Battle of the Bureaus

March 11, 1999

It may have been the only thing Bill Clinton did not mention in his State of the Union laundry list, and most certainly it will not earn Al Gore another booking on “Late Night With David Letterman,” as his ashtray-breaking campaign did in 1993. But Gore’s recent promise to take on civil service reform this year may turn out to be the most important decision of his reinventing career. Reform cannot come soon enough.

The problem is not just that the system was designed for a work force that has not existed for a good 60 years. Nor is it just that agencies are constantly gaming the system to get what they want through overgrading of positions, inflated performance reviews, or outright deception.

Rather, the problem is that the current system is weakening the public service it was designed to protect. It underwhelms at almost every task it undertakes. It is slow in the hiring, almost useless in the firing, overly permissive in the promoting, out of touch with actual performance in the rewarding, penurious in the training, and utterly absent in the managing of a vast and hidden work force of contractors and consultants who work side by side, desk by desk with the civil service.

Gore is quite right to sound the call for more aggressive recruiting strategies and a tighter link between performance and pay. Sad to say, when young Americans are asked to picture themselves in public service careers, they picture themselves in dead-end jobs where seniority, not performance, rules. He is also quite right to keep pushing for greater flexibility. If that means abolishing the current system and its 450 job classifications, all the better. This is one case where nothing is truly better than something.

But Gore and his experts at the Office of Personnel Management can and should go further. Even as the federal government invites more of its best and brightest to serve, it must also make that service much more inviting:

First, the presidential appointments process needs to be fixed. There are too many positions to be filled, too many forms to be filed and too many delays at both ends of Pennsylvania Avenue to be surmounted. The result has been a steady lengthening of time between nomination and confirmation, and a rising tide of vacancies. A sharp cut in the number of presidential appointees, say from 3,000 to 1,500, could be just the bargaining chip needed to win a streamlined Senate confirmation process.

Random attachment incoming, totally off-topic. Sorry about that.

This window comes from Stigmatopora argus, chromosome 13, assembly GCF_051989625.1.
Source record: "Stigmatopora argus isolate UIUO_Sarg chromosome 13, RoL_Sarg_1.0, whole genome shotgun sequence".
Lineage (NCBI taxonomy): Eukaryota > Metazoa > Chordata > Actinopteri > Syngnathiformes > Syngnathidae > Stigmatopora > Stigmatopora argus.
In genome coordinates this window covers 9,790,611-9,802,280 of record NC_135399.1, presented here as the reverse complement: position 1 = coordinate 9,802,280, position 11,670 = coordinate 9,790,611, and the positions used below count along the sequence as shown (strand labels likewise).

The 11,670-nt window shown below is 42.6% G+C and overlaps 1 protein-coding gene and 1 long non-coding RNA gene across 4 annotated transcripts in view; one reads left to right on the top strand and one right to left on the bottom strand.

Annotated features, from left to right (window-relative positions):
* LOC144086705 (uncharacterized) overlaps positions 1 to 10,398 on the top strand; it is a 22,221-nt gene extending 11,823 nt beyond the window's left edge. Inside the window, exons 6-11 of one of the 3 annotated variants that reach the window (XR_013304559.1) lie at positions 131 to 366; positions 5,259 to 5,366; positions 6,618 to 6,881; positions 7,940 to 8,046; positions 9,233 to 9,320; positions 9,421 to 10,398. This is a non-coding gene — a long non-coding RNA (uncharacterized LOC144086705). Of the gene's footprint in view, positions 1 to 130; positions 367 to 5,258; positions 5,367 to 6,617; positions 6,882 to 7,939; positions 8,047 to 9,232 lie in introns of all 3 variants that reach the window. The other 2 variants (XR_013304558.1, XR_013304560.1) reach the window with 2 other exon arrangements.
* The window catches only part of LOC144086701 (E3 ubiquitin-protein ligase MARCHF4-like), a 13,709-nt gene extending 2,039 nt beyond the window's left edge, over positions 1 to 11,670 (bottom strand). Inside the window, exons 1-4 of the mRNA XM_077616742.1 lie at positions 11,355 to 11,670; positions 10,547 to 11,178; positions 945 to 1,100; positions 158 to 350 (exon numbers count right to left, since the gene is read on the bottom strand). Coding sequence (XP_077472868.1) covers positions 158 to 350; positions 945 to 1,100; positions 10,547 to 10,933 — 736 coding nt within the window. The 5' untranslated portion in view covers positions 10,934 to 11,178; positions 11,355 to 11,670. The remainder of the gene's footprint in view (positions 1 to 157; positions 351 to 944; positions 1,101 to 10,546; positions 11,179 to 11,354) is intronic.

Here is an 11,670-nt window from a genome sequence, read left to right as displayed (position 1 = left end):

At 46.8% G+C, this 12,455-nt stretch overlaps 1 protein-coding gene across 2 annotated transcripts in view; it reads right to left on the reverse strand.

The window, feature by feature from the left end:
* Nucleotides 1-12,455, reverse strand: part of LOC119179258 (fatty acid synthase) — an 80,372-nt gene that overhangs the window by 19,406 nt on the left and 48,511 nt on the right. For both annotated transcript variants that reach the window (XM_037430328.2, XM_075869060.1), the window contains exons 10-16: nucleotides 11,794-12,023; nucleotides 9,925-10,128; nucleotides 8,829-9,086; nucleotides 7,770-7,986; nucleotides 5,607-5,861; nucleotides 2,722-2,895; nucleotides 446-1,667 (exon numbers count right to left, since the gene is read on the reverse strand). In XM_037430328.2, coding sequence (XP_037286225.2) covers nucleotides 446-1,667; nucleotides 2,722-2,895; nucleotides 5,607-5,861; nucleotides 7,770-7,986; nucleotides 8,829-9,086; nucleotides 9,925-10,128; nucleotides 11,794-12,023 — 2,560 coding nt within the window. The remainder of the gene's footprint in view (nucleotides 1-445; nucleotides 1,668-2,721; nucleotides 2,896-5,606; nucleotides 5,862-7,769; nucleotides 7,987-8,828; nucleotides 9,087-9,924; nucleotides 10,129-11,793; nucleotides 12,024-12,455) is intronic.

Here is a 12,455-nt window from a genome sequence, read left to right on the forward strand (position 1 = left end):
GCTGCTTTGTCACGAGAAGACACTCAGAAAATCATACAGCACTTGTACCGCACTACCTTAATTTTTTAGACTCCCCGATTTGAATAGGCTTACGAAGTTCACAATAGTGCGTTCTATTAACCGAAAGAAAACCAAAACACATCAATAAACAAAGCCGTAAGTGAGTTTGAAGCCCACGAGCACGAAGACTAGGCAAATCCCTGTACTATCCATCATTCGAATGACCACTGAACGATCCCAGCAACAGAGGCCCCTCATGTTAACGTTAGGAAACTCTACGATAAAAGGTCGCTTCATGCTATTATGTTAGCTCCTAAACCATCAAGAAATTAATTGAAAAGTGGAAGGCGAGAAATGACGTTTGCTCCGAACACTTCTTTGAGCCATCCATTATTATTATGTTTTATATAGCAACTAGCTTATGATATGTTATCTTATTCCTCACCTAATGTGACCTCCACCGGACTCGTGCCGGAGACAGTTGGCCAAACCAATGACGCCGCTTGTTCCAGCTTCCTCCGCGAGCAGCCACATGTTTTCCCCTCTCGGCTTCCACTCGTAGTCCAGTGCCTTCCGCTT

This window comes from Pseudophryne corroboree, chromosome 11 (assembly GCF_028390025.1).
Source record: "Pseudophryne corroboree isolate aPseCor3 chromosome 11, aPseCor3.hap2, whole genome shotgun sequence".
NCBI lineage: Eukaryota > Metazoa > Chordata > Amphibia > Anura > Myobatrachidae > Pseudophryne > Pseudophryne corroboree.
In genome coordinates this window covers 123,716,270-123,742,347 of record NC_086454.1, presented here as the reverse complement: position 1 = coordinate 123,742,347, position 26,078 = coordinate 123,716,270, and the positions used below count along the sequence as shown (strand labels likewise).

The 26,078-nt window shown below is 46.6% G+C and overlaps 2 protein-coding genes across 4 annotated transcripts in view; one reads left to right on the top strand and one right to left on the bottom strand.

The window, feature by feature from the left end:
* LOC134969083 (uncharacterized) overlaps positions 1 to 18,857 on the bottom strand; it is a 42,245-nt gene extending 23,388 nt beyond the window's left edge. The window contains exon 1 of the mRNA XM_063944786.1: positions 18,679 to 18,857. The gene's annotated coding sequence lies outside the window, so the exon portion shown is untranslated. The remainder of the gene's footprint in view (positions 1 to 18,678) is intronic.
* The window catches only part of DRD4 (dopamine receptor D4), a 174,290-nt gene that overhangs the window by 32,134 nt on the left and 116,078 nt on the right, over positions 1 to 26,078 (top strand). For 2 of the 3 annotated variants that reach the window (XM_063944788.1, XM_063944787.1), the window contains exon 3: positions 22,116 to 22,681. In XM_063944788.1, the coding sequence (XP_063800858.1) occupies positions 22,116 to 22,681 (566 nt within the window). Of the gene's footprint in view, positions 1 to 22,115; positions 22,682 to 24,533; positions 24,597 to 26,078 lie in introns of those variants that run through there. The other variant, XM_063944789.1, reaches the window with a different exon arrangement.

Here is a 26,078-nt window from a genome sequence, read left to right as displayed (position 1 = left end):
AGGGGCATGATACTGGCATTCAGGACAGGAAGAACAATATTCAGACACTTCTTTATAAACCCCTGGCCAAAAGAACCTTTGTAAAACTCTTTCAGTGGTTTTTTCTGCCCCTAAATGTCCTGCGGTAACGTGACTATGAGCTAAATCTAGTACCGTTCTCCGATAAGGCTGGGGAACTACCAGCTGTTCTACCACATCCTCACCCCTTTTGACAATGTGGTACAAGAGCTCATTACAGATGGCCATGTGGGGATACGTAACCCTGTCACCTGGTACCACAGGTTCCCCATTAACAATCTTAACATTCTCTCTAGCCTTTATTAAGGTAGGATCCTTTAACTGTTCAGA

Second, Congress and the president should stop worrying about how to keep the number of civil servants small and start protecting the core competencies needed to run high-performing programs. Beset by head-count ceilings and hiring freezes for the better part of a half-century, the full-time civil service is no doubt smaller than ever. But in shrinking the civil service without shrinking the federal mission, Congress and the president have encouraged agencies to create a shadow work force composed of contractors and consultants who do many of the jobs once done in-house.

Although much of this shadow casting is perfectly appropriate, no one knows for sure whether the right jobs have gone and how many should return. The only way to know is to develop a work force planning system that asks what jobs need to be done, then who should do them. Right now, it is exactly the other way around.

Third, departments and agencies should get much more aggressive about flattening their hierarchies. Although Gore’s streamlining campaign has reduced the girth of middle management by roughly a quarter, the available evidence suggests that the number of layers between the top and bottom has not declined appreciably. At the top of government, for example, the number of layers open for occupancy has actually exploded. In the five years from 1993 to 1998, the federal government added the same number of new job titles at the top (16) as were added in the 23 years before, including an assortment of “deputy deputies” whose sole job is to play the alter ego to their principals.

Fourth, government’s human resource profession must be strengthened. Forced to administer a failing system and targeted for special criticism during the recent downsizing, federal personnel officers hardly have any incentive to come to work at all. Most want to do better. The question is whether the Office of Personnel Management, which is undergoing its own renaissance, can find the resources to rebuild the profession it leads.

In the end, civil service reform cannot succeed without a strong champion. Knowing that Gore cares about reform is an essential first step toward calling America’s best and brightest back into public service. Congress should take up his challenge, and Clinton should add civil service reform to the top of his laundry list.